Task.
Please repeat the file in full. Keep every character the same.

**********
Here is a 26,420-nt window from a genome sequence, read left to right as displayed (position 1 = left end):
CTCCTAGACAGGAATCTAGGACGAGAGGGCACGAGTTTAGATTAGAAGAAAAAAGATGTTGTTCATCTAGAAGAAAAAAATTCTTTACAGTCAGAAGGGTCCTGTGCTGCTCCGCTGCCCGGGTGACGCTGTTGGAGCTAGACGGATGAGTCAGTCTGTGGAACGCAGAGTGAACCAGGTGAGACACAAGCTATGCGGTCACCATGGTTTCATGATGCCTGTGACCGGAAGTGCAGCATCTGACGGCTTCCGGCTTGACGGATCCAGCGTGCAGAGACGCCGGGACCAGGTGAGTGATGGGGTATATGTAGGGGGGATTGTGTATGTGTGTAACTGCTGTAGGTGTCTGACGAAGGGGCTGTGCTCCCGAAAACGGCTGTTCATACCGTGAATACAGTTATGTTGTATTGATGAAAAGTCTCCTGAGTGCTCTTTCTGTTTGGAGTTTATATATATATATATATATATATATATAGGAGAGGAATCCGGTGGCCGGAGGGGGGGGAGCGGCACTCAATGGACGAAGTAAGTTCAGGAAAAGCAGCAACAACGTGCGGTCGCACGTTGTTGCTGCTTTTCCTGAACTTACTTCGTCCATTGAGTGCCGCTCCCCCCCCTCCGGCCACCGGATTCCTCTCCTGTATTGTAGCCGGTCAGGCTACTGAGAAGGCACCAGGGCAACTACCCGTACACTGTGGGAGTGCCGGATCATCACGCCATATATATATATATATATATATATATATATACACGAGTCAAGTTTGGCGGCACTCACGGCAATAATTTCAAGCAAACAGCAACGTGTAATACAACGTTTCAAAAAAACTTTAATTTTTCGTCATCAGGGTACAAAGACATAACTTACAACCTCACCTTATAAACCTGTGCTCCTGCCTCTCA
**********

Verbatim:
Here is a 26,420-nt window from a genome sequence, read left to right as displayed (position 1 = left end):
CTCCTAGACAGGAATCTAGGACGAGAGGGCACGAGTTTAGATTAGAAGAAAAAAGATGTTGTTCATCTAGAAGAAAAAAATTCTTTACAGTCAGAAGGGTCCTGTGCTGCTCCGCTGCCCGGGTGACGCTGTTGGAGCTAGACGGATGAGTCAGTCTGTGGAACGCAGAGTGAACCAGGTGAGACACAAGCTATGCGGTCACCATGGTTTCATGATGCCTGTGACCGGAAGTGCAGCATCTGACGGCTTCCGGCTTGACGGATCCAGCGTGCAGAGACGCCGGGACCAGGTGAGTGATGGGGTATATGTAGGGGGGATTGTGTATGTGTGTAACTGCTGTAGGTGTCTGACGAAGGGGCTGTGCTCCCGAAAACGGCTGTTCATACCGTGAATACAGTTATGTTGTATTGATGAAAAGTCTCCTGAGTGCTCTTTCTGTTTGGAGTTTATATATATATATATATATATATATATAGGAGAGGAATCCGGTGGCCGGAGGGGGGGGAGCGGCACTCAATGGACGAAGTAAGTTCAGGAAAAGCAGCAACAACGTGCGGTCGCACGTTGTTGCTGCTTTTCCTGAACTTACTTCGTCCATTGAGTGCCGCTCCCCCCCCTCCGGCCACCGGATTCCTCTCCTGTATTGTAGCCGGTCAGGCTACTGAGAAGGCACCAGGGCAACTACCCGTACACTGTGGGAGTGCCGGATCATCACGCCATATATATATATATATATATATATATATATACACGAGTCAAGTTTGGCGGCACTCACGGCAATAATTTCAAGCAAACAGCAACGTGTAATACAACGTTTCAAAAAAACTTTAATTTTTCGTCATCAGGGTACAAAGACATAACTTACAACCTCACCTTATAAACCTGTGCTCCTGCCTCTCA